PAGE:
Congratulations to Rosie

Rosie Peart put in a great performance last Friday and gained a well earned pass in her advanced test. Many congratulations from all at GAM – well done.

Andrew easily makes the grade

Congratulations to Andrew Land who passed his Advanced test this week with a very good standard of driving.  Well done to Andrew from all at Guildford Advanced Motorists.

Hold your horses! How to pass horses safely on the road

You will probably see more horses on the road during the summer months, and more than likely they’ll be on a country lane. Here are IAM RoadSmart’s tips on how best to pass a horse safely on the roads.

Horses are powerful animals and have extremely heightened senses. They are also ‘flight’ animals so if they become scared, they will revert back to their natural instinct.

The British Horse Society has reported that nearly two horses are killed each week on UK roads. In last year alone, 87 horses and four people have been tragically killed.

If you’re approaching a horse from behind:

  • Slow down and hold back. The rider will indicate whether it’s safe to approach and overtake. If they don’t, make sure you stay at least three car lengths behind and be careful to not move into this space. Be prepared to slow down further or even stop to protect yourself and the horse and rider. Avoid any sudden movements and loud noises such as revving the engine and playing your music loudly.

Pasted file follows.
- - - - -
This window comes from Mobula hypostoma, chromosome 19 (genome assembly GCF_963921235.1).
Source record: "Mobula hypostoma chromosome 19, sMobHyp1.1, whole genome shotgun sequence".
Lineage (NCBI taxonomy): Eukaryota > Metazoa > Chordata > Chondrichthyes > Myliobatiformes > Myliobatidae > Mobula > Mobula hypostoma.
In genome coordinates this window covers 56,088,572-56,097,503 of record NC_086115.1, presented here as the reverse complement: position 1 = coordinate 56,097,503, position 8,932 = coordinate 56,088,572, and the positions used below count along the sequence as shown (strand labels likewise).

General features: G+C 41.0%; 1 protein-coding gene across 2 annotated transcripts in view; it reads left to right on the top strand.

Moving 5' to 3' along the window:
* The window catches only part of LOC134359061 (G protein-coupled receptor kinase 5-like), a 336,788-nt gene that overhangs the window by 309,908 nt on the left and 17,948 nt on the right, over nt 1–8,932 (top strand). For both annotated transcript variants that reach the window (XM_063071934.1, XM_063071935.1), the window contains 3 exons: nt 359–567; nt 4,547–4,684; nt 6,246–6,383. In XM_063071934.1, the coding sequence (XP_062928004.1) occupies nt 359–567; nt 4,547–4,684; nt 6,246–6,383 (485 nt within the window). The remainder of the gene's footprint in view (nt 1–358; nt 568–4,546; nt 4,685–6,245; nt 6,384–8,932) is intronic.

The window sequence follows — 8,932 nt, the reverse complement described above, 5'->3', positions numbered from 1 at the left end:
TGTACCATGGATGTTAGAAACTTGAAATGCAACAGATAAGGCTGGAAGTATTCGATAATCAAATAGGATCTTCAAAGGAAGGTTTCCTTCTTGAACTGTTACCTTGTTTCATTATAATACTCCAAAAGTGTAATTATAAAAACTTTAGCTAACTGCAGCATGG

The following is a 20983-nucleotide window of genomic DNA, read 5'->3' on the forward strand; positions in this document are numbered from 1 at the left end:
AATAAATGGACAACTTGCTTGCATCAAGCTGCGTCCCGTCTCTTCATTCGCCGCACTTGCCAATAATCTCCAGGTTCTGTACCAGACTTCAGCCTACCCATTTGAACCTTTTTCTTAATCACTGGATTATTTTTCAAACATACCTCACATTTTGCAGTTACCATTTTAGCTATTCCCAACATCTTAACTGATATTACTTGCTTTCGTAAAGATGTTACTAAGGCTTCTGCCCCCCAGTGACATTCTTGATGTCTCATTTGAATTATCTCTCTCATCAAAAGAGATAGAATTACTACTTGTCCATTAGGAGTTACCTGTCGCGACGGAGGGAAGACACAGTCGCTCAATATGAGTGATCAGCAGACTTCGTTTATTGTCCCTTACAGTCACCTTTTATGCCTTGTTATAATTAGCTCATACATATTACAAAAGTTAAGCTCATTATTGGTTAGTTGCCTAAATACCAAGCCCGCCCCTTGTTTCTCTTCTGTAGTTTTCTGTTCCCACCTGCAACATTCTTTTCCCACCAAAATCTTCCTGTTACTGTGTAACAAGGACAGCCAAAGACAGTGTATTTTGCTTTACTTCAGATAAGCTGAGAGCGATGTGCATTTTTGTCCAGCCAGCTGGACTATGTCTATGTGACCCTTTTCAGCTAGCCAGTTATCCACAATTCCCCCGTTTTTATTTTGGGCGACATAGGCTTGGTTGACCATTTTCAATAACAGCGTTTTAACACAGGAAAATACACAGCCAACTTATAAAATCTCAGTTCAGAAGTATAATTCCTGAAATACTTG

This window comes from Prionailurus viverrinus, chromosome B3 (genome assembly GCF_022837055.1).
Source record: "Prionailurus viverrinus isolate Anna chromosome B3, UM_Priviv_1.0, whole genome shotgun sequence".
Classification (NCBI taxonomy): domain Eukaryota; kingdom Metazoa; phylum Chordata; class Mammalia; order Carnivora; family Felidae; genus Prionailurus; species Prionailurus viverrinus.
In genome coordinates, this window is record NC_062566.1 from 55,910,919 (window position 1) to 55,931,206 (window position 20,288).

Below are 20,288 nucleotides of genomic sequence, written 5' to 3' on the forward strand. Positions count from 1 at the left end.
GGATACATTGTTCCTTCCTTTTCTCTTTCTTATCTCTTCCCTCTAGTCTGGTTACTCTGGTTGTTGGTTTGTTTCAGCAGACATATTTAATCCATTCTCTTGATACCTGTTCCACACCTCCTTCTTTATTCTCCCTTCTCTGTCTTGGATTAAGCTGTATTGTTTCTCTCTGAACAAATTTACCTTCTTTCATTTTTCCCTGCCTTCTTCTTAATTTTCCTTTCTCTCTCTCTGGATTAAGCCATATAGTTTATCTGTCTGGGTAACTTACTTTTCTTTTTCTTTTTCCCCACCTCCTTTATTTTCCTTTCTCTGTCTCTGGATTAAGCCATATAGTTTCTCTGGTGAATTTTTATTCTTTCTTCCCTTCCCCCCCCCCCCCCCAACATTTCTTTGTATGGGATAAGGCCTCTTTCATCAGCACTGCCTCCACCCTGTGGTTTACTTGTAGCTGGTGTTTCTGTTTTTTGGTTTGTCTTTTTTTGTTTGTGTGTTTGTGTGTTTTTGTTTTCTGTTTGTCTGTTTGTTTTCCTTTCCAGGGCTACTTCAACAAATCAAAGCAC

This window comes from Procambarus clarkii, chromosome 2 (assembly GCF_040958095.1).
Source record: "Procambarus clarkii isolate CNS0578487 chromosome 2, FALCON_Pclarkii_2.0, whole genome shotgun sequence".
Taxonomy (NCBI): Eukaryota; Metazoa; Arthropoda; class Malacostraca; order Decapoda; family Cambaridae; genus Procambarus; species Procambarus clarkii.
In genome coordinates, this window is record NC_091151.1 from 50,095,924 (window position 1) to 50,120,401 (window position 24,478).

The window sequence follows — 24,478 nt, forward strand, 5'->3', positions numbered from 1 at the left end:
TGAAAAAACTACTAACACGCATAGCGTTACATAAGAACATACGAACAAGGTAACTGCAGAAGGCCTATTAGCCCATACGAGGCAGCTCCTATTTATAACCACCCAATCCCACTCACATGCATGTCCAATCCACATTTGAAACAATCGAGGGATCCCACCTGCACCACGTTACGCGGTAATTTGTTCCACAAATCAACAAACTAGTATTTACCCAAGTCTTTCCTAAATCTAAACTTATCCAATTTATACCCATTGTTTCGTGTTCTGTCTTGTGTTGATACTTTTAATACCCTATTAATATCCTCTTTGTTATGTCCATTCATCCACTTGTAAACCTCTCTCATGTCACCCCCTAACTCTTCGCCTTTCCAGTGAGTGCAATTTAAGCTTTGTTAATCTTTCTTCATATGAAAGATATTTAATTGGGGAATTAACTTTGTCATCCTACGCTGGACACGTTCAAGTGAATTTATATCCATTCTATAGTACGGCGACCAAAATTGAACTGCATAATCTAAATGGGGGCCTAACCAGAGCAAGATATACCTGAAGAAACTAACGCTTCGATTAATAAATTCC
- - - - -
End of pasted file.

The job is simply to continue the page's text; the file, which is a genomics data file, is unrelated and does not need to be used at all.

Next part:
• Most riders, and occasionally their horses will be in hi-vis so you should see them and be able to slow down in good time. Remember in the countryside they could be around any corner.
  • When passing the horse make sure you give plenty of space. We recommend at least a car’s width, and ensure it’s done slowly. Remember to always pass “slow and wide” and stick to 15mph or under. Take a look at this video explaining it from the British Horse Society: https://www.youtube.com/watch?v=VJfZM41oUOE
  • If you’re on a country road and there’s not much room to manoeuvre around the horse, the rider may decide to trot towards the nearest lay by or grass verge. Do not speed up to match their trot; stay back and allow the rider to get to safety before overtaking.
  • Often when you see two riders it is for safety reasons. This could be an inexperienced rider or nervous animal being coached along by a more experienced companion. Give them some consideration.
  • Keep an eye on the rider. They will often give signals asking you to slow down, stop or overtake. They will acknowledge you and assist you to pass, but their main priority is keeping themselves and the horse safe, so they’ll be trying to keep their hands on the reins at all times.
  • Always accelerate gently to pass the horse and when moving away. Both rider and horse may be inexperienced and nervous in traffic; do your bit to keep them safe. 
  • If there are grass verges, many riders will take the option to move themselves up onto them and allow you to pass. Please continue to pass slowly as the noise of your engine can still spook the horse.

If a horse is approaching on the other side of the road:

  • Slow down completely, and if you come to a stop consider putting on your hazard warning lights for anyone that may be behind you. You may need to stop to allow the horse to pass you safely if it is safe to do so.

Horse rider and IAM RoadSmart’s digital content executive Jaimi McIlravey said: “Please continue to be careful when driving close to horses. From personal experience, it’s not always a car that will spook a horse. You may be driving safely with enough gap between yourself and a horse and rider, however, something else may scare them, so be sure to stay alert.”

If you see any incidents involving a horse and rider please contact the police with any information you have.  You’re also able to report an incident through this website: https://www.bhs.org.uk/our-work/safety/report-an-incident